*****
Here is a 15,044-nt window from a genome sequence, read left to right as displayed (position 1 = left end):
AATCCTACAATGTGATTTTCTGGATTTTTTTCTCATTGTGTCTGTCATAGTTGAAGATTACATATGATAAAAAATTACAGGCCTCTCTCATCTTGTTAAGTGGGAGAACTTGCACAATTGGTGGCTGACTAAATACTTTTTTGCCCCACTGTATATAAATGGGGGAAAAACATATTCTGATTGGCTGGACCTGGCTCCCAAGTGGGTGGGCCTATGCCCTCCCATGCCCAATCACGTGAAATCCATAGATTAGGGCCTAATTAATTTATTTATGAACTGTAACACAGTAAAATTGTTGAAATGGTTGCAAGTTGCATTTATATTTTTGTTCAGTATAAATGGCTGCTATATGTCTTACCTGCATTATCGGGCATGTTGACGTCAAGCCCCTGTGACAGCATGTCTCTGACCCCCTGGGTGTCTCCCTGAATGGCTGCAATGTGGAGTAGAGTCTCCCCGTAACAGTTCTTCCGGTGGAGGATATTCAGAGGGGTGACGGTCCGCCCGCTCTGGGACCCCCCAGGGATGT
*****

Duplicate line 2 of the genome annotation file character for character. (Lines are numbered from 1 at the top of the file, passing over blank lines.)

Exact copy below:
AATCCTACAATGTGATTTTCTGGATTTTTTTCTCATTGTGTCTGTCATAGTTGAAGATTACATATGATAAAAAATTACAGGCCTCTCTCATCTTGTTAAGTGGGAGAACTTGCACAATTGGTGGCTGACTAAATACTTTTTTGCCCCACTGTATATAAATGGGGGAAAAACATATTCTGATTGGCTGGACCTGGCTCCCAAGTGGGTGGGCCTATGCCCTCCCATGCCCAATCACGTGAAATCCATAGATTAGGGCCTAATTAATTTATTTATGAACTGTAACACAGTAAAATTGTTGAAATGGTTGCAAGTTGCATTTATATTTTTGTTCAGTATAAATGGCTGCTATATGTCTTACCTGCATTATCGGGCATGTTGACGTCAAGCCCCTGTGACAGCATGTCTCTGACCCCCTGGGTGTCTCCCTGAATGGCTGCAATGTGGAGTAGAGTCTCCCCGTAACAGTTCTTCCGGTGGAGGATATTCAGAGGGGTGACGGTCCGCCCGCTCTGGGACCCCCCAGGGATGT